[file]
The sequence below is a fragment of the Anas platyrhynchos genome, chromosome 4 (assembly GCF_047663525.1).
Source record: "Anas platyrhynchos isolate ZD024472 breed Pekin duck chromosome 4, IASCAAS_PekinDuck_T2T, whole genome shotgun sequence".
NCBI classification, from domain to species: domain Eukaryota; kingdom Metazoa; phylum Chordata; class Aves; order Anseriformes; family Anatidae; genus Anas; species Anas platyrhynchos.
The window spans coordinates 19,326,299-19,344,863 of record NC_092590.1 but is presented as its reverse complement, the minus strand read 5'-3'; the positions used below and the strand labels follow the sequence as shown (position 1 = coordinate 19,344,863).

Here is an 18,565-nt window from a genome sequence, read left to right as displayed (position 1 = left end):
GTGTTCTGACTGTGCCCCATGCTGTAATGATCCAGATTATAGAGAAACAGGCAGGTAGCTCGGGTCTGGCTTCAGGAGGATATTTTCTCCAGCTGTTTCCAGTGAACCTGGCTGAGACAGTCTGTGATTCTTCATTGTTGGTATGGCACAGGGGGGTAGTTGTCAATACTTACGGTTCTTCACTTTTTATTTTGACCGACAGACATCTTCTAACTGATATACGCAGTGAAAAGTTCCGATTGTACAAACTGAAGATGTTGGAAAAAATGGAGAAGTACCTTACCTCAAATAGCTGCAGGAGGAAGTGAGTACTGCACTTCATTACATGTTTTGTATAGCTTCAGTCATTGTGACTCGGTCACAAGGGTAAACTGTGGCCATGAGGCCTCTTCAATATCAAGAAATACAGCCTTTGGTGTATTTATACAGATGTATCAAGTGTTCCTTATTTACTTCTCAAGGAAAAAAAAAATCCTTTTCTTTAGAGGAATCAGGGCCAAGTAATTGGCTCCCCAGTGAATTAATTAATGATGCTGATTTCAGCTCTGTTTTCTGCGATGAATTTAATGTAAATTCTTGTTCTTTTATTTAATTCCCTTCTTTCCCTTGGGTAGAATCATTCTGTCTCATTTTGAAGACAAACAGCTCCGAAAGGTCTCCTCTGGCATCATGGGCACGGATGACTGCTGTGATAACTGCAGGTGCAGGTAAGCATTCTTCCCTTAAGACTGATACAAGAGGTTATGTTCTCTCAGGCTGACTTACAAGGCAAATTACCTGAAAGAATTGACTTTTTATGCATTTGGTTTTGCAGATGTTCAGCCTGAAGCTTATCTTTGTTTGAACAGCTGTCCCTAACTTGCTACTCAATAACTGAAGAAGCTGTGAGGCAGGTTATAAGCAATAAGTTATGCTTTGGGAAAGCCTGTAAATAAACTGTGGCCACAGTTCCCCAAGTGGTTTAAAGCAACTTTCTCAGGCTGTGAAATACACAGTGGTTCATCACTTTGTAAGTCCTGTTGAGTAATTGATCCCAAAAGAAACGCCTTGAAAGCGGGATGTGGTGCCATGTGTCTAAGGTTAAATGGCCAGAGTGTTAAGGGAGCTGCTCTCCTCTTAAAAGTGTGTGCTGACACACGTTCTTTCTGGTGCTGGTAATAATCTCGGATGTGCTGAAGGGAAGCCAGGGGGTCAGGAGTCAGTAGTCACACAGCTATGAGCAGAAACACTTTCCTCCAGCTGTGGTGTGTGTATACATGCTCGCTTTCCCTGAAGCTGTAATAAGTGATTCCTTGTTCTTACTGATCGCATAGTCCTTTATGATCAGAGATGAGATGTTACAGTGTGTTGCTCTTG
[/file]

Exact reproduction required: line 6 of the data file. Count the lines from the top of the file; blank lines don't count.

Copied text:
GTGTTCTGACTGTGCCCCATGCTGTAATGATCCAGATTATAGAGAAACAGGCAGGTAGCTCGGGTCTGGCTTCAGGAGGATATTTTCTCCAGCTGTTTCCAGTGAACCTGGCTGAGACAGTCTGTGATTCTTCATTGTTGGTATGGCACAGGGGGGTAGTTGTCAATACTTACGGTTCTTCACTTTTTATTTTGACCGACAGACATCTTCTAACTGATATACGCAGTGAAAAGTTCCGATTGTACAAACTGAAGATGTTGGAAAAAATGGAGAAGTACCTTACCTCAAATAGCTGCAGGAGGAAGTGAGTACTGCACTTCATTACATGTTTTGTATAGCTTCAGTCATTGTGACTCGGTCACAAGGGTAAACTGTGGCCATGAGGCCTCTTCAATATCAAGAAATACAGCCTTTGGTGTATTTATACAGATGTATCAAGTGTTCCTTATTTACTTCTCAAGGAAAAAAAAAATCCTTTTCTTTAGAGGAATCAGGGCCAAGTAATTGGCTCCCCAGTGAATTAATTAATGATGCTGATTTCAGCTCTGTTTTCTGCGATGAATTTAATGTAAATTCTTGTTCTTTTATTTAATTCCCTTCTTTCCCTTGGGTAGAATCATTCTGTCTCATTTTGAAGACAAACAGCTCCGAAAGGTCTCCTCTGGCATCATGGGCACGGATGACTGCTGTGATAACTGCAGGTGCAGGTAAGCATTCTTCCCTTAAGACTGATACAAGAGGTTATGTTCTCTCAGGCTGACTTACAAGGCAAATTACCTGAAAGAATTGACTTTTTATGCATTTGGTTTTGCAGATGTTCAGCCTGAAGCTTATCTTTGTTTGAACAGCTGTCCCTAACTTGCTACTCAATAACTGAAGAAGCTGTGAGGCAGGTTATAAGCAATAAGTTATGCTTTGGGAAAGCCTGTAAATAAACTGTGGCCACAGTTCCCCAAGTGGTTTAAAGCAACTTTCTCAGGCTGTGAAATACACAGTGGTTCATCACTTTGTAAGTCCTGTTGAGTAATTGATCCCAAAAGAAACGCCTTGAAAGCGGGATGTGGTGCCATGTGTCTAAGGTTAAATGGCCAGAGTGTTAAGGGAGCTGCTCTCCTCTTAAAAGTGTGTGCTGACACACGTTCTTTCTGGTGCTGGTAATAATCTCGGATGTGCTGAAGGGAAGCCAGGGGGTCAGGAGTCAGTAGTCACACAGCTATGAGCAGAAACACTTTCCTCCAGCTGTGGTGTGTGTATACATGCTCGCTTTCCCTGAAGCTGTAATAAGTGATTCCTTGTTCTTACTGATCGCATAGTCCTTTATGATCAGAGATGAGATGTTACAGTGTGTTGCTCTTG